# Clojure Numerics, Part 3 - Special Linear Systems and Cholesky Factorization

September 18, 2017

In the last article we have learned to solve general linear systems, assuming that the matrix of coefficients is square, dense, and unstructured. We have also seen how computing the solution is much faster and easier when we know that the matrix is triangular. These are pretty general assumptions, so we are able to solve any well-defined system. We now explore how additional knowledge about the system can be applied to make it faster. The properties that we are looking for are symmetry, definiteness, and bandedness.

Before I continue, a few reminders:

- Include Neanderthal library in your project to be able to use ready-made high-performance linear algebra functions.
- Read articles in the introductory Clojure Linear Algebra Refresher series.
- This is the third article in a more advanced series. The first two are Clojure Numerics 1: Use Matrices Efficiently and General Linear Systems and LU Factorization.

The namespaces we'll use:

(require '[uncomplicate.neanderthal [native :refer [dge dsy dsb dsp]] [linalg :refer [trf trs]]])

## Symmetry

Recall from the last article that a general square system is solved by first doing LU factorization to destructure the system to two triangular forms (L and U), and then solve those two triangular systems (\(Ly=b\), then \(Ux=y\)). To fight with inherent instability of floating-point computations (as a non-perfect approximation of "ideal" real numbers), the algorithm does pivoting and row interchange. It is not a burden only because of the additional stuff (pivots) to carry around, but also because it requires additional memory reading and writing (we remember that this is more expensive that mere FLOPS). That's why we would like to use computational shortcuts that do less pivoting, or no pivoting at all.

One such shortcut is that if \(A\) is symmetric and has an LU factorization, \(U\) is a row scaling of \(L^T\).
More precisely, \(A=LDL^T\) where \(D\) is a diagonal matrix. Since the system is symmetrical, \(A=UDU^T\), too.
From theoretical perspective, it might not make much difference, but in implementation it is important.
If the symmetric matrix data is stored in the lower triangle, that triangle will be (re)reused for storing
the factorization. Likewise for upper symmetric matrix. Those two are equal but are obviously not the
same (`=`

vs `identical?`

in Clojure).

It is simpler to do with Neanderthal than it looks from the previous description. Practically, there is nothing required of you, but to create a symmetric matrix. When you call the usual factorization and solver functions, this will be taken care of automatically.

(let [a (dsy 3 [3 5 3 -2 2 0] {:layout :row :uplo :lower}) fact (trf a) b (dge 3 2 [-1 4 0.5 0 2 -1] {:layout :row})] [a fact (trs fact b)])

'(#RealUploMatrix(double type:sy mxn:3x3 layout:row offset:0) ▤ ↓ ↓ ↓ ┓ → 3.00 * * → 5.00 3.00 * → -2.00 2.00 0.00 ┗ ┛ #uncomplicate.neanderthal.internal.common.LUFactorization(:lu #RealUploMatrix(double type:sy mxn:3x3 layout:row offset:0) ▤ ↓ ↓ ↓ ┓ → 3.00 * * → 5.00 3.00 * → 1.00 -1.00 4.00 ┗ ┛ :ipiv #IntegerBlockVector(int n:3 offset: 0 stride:1)(-2 -2 3) :master true :fresh #atom(true 0x6a306829)) #RealGEMatrix(double mxn:3x2 layout:row offset:0) ▤ ↓ ↓ ┓ → -0.53 0.50 → 0.47 0.00 → 0.88 -1.25 ┗ ┛ )

As you can see, it's all the same as for general dense matrices, with Neanderthal taking care to preserve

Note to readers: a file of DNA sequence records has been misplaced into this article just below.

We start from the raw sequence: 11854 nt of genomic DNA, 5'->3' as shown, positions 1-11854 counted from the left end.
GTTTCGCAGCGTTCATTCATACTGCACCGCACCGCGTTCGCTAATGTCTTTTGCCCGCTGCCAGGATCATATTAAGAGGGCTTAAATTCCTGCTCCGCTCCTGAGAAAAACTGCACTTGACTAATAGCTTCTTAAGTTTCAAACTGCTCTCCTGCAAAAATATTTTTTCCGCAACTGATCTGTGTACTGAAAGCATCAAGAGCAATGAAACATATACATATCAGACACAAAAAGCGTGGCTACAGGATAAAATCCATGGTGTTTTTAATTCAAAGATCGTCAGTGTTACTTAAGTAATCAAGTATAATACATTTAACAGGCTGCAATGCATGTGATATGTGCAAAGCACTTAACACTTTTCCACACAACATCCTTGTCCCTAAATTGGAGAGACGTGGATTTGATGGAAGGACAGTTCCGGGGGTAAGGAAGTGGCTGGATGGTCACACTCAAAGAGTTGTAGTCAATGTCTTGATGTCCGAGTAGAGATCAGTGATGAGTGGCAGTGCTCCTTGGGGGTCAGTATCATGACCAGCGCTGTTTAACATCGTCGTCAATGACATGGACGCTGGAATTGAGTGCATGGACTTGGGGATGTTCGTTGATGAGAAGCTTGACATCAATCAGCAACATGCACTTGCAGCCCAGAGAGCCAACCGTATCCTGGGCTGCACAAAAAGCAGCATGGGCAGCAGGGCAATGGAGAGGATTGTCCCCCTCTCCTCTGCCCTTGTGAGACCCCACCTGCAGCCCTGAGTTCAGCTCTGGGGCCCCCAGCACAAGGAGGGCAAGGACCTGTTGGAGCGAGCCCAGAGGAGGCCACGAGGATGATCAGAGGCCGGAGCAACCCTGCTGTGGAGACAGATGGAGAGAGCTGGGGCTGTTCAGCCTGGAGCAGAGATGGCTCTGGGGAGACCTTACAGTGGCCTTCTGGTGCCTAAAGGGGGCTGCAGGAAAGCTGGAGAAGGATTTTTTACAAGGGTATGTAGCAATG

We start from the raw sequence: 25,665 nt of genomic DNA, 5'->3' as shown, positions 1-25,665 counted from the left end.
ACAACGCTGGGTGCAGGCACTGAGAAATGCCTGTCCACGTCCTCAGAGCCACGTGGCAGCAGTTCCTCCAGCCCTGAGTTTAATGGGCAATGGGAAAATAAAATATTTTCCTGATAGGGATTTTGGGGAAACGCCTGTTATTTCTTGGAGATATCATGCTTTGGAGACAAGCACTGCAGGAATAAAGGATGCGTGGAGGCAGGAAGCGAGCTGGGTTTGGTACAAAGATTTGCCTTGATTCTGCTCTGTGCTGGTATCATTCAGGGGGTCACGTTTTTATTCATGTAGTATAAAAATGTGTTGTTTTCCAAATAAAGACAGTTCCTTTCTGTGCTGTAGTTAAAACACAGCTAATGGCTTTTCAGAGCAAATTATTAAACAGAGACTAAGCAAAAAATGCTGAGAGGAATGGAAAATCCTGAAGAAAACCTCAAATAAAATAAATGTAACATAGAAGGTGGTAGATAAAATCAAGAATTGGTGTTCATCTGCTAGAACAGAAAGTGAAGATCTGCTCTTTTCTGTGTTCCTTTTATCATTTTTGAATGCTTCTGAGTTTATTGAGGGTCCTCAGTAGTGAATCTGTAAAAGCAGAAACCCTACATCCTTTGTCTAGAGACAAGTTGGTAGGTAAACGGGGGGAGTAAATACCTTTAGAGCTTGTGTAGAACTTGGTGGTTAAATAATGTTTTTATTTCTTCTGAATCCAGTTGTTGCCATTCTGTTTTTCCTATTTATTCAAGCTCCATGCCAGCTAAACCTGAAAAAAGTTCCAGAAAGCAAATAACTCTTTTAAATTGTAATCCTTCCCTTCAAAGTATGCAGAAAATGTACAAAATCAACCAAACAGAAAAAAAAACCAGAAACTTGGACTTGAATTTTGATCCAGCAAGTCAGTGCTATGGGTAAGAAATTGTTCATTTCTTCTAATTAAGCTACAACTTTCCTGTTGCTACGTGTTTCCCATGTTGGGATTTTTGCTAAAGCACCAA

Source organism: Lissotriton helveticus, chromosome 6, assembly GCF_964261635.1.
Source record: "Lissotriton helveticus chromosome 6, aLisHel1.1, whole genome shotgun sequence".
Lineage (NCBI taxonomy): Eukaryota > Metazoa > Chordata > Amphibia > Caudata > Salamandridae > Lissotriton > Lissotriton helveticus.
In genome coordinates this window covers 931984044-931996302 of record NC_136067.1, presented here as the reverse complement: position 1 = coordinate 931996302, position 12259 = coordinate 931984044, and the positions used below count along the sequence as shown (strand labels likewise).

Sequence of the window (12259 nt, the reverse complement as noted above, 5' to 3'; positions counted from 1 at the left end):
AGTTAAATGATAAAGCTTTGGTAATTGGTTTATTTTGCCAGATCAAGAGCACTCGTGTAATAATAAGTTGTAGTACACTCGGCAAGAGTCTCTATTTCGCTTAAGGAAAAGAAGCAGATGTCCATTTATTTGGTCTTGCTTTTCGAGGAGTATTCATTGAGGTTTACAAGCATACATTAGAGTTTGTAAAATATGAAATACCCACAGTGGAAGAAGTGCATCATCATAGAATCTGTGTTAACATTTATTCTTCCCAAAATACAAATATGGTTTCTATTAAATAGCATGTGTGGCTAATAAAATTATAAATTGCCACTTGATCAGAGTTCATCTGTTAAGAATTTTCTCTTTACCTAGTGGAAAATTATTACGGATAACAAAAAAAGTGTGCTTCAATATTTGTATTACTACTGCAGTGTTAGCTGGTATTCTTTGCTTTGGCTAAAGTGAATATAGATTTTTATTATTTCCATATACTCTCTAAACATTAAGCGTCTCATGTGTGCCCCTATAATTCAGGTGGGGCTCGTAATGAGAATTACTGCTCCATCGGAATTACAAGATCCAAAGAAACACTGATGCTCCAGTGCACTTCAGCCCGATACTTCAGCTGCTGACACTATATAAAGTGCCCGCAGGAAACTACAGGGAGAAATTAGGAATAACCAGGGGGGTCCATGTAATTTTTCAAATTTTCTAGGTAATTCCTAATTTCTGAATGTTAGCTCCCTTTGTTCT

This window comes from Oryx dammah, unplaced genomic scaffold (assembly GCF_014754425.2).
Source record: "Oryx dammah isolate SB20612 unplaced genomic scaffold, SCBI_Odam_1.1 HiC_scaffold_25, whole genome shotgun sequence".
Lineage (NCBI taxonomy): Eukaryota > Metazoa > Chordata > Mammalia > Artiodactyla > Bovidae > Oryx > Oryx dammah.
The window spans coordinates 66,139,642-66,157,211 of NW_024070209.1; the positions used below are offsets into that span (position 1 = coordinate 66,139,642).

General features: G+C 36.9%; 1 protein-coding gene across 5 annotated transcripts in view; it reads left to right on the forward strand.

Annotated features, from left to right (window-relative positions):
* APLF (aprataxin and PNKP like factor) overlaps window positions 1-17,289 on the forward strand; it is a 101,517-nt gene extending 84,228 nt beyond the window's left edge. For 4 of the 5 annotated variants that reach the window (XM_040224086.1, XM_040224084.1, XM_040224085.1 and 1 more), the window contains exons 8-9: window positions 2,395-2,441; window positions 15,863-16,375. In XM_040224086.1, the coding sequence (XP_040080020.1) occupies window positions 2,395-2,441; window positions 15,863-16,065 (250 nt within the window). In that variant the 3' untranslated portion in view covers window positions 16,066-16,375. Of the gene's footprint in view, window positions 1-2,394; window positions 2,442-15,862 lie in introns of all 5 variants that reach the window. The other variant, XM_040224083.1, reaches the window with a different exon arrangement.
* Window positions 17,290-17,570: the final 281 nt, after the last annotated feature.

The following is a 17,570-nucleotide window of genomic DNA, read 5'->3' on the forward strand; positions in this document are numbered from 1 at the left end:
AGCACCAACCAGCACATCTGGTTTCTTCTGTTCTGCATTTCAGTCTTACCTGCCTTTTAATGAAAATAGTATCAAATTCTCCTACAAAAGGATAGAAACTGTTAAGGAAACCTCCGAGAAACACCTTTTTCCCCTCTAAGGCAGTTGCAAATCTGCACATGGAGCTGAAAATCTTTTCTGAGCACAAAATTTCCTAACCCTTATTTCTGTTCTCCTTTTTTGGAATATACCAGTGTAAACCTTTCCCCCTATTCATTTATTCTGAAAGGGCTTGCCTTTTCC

the optimized symmetrical structure of `:lu`

.

## Positive definite systems and Cholesky factorization

The previous shortcut is cute, but nothing to write home about. Fortunately, there is a *much* better
optimization available for a special subset of symmetric matrices - those that are positive definite.

A matrix \(A\in{R^{n\times{n}}}\) is *positive definite* if \(x^TAx>0\) for all nonzero \(x\in{R^n}\),
positive *semidefinite* if \(x^TAx\geq{0}\), and positive *indefinite* if there are \(x_1,x_2\in{R^n}\)
such that \((x_1^TAx_1)(x_2^TAx_2)<0\). Huh? So, is *my* system positive definite? How would I know that?

Before I show you that, let me tell you that the reason why *symmetric positive definite* matrices
are handy is that for them, there is a special factorization available - Cholesky factorization -
which *preserves symmetry and definiteness*. Now, it turns out that discovering whether a
matrix is positive definite is not easy. That's why I will not try to explain here how to do that,
nor it would help you in practical work. The important (and fortunate) thing is that you don't
have to care; Neanderthal will determine that automatically, and return the Cholesky factorization
if possible. If not, it will return the \(LDL^T\) (or \(UDU^T\))!

Let's see how to do this in Clojure:

(let [a (dsy 3 [1 1 2 1 2 3] {:layout :row :uplo :lower}) fact (trf a) b (dge 3 2 [-1 4 0.5 0 2 -1] {:layout :row})] [a fact (trs fact b)])

'(#RealUploMatrix(double type:sy mxn:3x3 layout:row offset:0) ▤ ↓ ↓ ↓ ┓ → 1.00 * * → 1.00 2.00 * → 1.00 2.00 3.00 ┗ ┛ #uncomplicate.neanderthal.internal.common.PivotlessLUFactorization(:lu #RealUploMatrix(double type:sy mxn:3x3 layout:row offset:0) ▤ ↓ ↓ ↓ ┓ → 1.00 * * → 1.00 1.00 * → 1.00 1.00 1.00 ┗ ┛ :master true :fresh #atom(true 0x8cf263e)) #RealGEMatrix(double mxn:3x2 layout:row offset:0) ▤ ↓ ↓ ┓ → -2.50 8.00 → 0.00 -3.00 → 1.50 -1.00 ┗ ┛ )

Notice how the code is virtually the same as in the previous example. The only thing that is different
is the *data*. In this example, Neanderthal could do the Cholesky factorization, instead of more expensive
LU with symmetric pivoting. Later it adapted the solver to use the available factorization for solving
the linear equation, but everything went automatically.

In fact, Cholesky factorization is a variant of LU, just like \(LDL^T\) is. The difference is that L and U in Cholesky are \(G\) and \(G^T\). Notice: L is G, U is a transpose of G, and there is no need for the D in the middle. Also, no pivoting is necessary, which makes Cholesky quite nice; compact and efficient.